2.4.13 The reslurry collector
2.4.14 CIP
2.4.15 TheRotodiff
2.4.16 Power regeneration
2.4.17 Dual main drive motor
2.4.18 Floating conveyor
2.4.19 Decanter controls
2.5 References

Chapter 3 Applications
3.1 Application Classes
3.2 Application Analysis
3.3 Waste Sludge Processing
3.3.1 Industrial wastes
3.3.2 Water treatment sludges
3.3.3 Municipal sewage treatment
3.4 Energy Materials Production
3.5 Processed Fuels
3.6 Minerals Extraction and Processing
3.7 Food and Food By-Products
3.7.1 Meat and meat products processing
3.7.2 Fish processing
3.7.3 Fruit and vegetable products
3.7.4 Other food processing
3.8 Beverages
3.9 The Chemicals Industry
3.9.1 Bulk inorganic chemicals
3.9.2 Bulk organic chemicals
3.9.3 Fine and household chemicals
3.9.4 Pharmaceutical and medicinal chemicals
3.10 Other Applications

Chapter 4 Decanter Theory
4.1 Basic Theories
4.1.1 Acceleration force
4.1.2 Differential
4.1.3 Conveyor torque
4.1.4 Process performance calculations
4.2 Particle Size Distribution
4.3 Clarification
4.3.1 Sigma theory Usingsigma
4.3.2 Sigma enhancement
4.3.3 Flocculant requirement
4.4 Classification
4.5 Three-Phase Separation
4.6 Thickening
4.7 Conveying
4.7.1 The Beta theory
4.7.2 Conveying on the beach
4.7.3 Dry solids conveying
4.8 Conveyor Torque
4.9 Dewatering and Washing
4.9.1 Solids dewatering
4.9.2 Washing
4.9.3 Solids compaction
4.10 Dry Solids Operation
4.11 FluidDynamics
4.11.1 Reynolds number
4.11.2 Moving layer
4.11.3 Cresting
4.11.4 Feed zone acceleration
4.12 Power Consumption
4.12.1 Main motor sizing
4.12.2 Main motor acceleration
4.13 Mechanical Design
4.13.1 Maximum bowl speed
4.13.2 Critical speeds
4.13.3 Liquid instability problems
4.13.4 Length/diameter ratio
4.13.5 Bearing life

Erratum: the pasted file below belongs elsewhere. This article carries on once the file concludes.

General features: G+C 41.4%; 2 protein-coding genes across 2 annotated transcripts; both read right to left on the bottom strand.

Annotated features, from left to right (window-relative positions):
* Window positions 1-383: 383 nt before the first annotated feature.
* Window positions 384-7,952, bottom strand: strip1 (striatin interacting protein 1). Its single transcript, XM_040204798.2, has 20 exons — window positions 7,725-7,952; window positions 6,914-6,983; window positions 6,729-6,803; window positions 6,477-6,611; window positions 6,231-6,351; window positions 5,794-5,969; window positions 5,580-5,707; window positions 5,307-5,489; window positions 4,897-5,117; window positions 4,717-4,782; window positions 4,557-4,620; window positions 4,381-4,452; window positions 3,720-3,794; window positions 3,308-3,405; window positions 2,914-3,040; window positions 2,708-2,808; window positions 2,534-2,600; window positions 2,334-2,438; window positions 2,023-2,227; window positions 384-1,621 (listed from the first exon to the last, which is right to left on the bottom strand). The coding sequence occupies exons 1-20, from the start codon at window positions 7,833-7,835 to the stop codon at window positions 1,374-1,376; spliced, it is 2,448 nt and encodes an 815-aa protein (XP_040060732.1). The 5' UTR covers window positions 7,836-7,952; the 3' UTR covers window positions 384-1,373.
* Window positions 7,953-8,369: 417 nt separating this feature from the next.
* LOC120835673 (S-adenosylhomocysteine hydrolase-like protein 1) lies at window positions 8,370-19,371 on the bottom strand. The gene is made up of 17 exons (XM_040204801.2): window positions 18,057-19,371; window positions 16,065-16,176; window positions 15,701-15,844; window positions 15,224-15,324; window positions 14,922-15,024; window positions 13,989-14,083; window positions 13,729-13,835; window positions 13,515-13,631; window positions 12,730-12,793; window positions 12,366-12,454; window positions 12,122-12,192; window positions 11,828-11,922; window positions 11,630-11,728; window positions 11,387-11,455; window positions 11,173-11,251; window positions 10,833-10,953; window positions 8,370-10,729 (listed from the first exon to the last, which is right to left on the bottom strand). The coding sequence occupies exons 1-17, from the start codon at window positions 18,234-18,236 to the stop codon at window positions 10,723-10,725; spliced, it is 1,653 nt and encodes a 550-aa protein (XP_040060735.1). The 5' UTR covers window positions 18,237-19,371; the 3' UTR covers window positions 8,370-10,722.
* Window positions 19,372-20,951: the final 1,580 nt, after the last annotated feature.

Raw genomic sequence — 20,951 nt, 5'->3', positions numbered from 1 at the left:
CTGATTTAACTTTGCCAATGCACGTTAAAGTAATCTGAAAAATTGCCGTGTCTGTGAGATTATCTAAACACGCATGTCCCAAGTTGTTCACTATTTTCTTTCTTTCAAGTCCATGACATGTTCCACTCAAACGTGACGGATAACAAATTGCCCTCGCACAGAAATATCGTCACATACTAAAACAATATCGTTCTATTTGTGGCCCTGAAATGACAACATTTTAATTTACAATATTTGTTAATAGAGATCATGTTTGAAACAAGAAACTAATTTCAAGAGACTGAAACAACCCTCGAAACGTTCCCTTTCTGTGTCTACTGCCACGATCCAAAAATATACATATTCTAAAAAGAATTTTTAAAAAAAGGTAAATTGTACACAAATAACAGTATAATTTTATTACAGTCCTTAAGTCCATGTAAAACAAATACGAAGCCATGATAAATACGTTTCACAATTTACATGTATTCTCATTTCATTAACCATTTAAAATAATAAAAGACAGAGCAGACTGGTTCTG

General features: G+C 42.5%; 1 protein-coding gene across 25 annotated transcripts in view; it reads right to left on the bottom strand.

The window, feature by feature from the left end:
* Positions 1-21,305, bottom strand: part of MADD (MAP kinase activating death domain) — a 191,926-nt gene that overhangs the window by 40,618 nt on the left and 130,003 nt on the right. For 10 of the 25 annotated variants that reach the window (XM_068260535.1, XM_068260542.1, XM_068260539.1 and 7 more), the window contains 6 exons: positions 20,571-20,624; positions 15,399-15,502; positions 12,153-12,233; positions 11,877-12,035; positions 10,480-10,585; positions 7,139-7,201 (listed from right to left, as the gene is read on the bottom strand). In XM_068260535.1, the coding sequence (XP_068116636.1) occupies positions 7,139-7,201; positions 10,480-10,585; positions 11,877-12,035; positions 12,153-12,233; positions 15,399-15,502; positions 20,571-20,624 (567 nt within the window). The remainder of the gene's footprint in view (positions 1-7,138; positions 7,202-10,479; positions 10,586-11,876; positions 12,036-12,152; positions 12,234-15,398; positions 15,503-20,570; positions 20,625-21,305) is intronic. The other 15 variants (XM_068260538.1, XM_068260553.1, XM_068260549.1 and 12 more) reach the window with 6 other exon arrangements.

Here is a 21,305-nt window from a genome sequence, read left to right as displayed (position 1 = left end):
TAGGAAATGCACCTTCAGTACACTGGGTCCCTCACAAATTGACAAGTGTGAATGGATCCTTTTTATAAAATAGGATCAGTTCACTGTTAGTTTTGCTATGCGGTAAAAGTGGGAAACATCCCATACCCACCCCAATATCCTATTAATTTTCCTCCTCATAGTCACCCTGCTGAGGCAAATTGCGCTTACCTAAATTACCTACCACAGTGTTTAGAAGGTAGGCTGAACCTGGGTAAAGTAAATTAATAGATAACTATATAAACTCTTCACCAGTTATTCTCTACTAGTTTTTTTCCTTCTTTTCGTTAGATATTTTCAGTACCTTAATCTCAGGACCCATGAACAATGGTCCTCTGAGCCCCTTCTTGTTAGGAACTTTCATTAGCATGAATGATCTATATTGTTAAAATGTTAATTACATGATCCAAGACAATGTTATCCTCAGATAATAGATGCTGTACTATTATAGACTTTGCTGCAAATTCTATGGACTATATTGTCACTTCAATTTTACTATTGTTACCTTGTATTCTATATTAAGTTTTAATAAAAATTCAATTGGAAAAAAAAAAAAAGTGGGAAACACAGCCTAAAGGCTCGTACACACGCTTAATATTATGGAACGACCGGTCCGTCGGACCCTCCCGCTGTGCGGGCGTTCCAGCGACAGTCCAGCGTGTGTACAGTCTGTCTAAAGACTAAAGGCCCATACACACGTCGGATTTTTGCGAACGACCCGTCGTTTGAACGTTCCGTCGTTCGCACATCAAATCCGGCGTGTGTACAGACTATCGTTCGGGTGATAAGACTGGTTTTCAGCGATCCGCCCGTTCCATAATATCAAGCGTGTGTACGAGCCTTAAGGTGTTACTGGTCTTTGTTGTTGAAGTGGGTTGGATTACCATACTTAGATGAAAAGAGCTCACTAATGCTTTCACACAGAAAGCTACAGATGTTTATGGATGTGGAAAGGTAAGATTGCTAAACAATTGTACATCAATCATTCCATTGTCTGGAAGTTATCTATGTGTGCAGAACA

4.13.6 Gearbox life
4.13.7 Feed tube
4.14 Nomenclature
4.15 References

Chapter 5 Flocculation
5.1 The Principle of Flocculation
5.2 Polymer Solution Make-Up
5.2.1 Dissolving solid polymers
5.2.2 Diluting dispersions
5.2.3 Final flocculant solution characteristics
5.3 Polymer Choice
5.4 Pretreatment
5.5 Admitting Flocculant to the Decanter
5.6 Flocculant Suppliers
5.7 Low-Toxicity Polymers
5.8 Applications
5.9 Performance
5.10 References

Chapter 6 Test Work and Data
6.1 Test Equipment
6.2 Test Procedures
6.3 Test Log
6.4 Some Test Data
6.4.1 Spent grain
6.4.2 Agricultural products
6.4.3 Lime sludge classification
6.4.4 Clay classification
6.4.5 Waste activated sludge thickening
6.4.6 Digested sludge thickening
6.4.7 Lactose washing
6.4.8 Coal tailings dewatering
6.4.9 Dry solids (DS) dewatering

Chapter 7 Calculations and Scaling
7.1 Basic Calculations
7.2 Three-Phase Calculations
7.3 Classification Calculations
7.4 Washing
7.5 The Probability Scale
7.6 Scale-Up of Centrate Clarity Limiting Applications
7.7 Simple Dewatering and Torque Scale-Up
7.8 Main Motor Sizing
7.9 DS Scaling

Instrumentation and Control
8.1 Decanter Plant Modules
8.2 Instrumentation
8.2.1 Flowmeters
8.2.2 Solids concentration meters
8.2.3 Level probes
8.2.4 Speed probes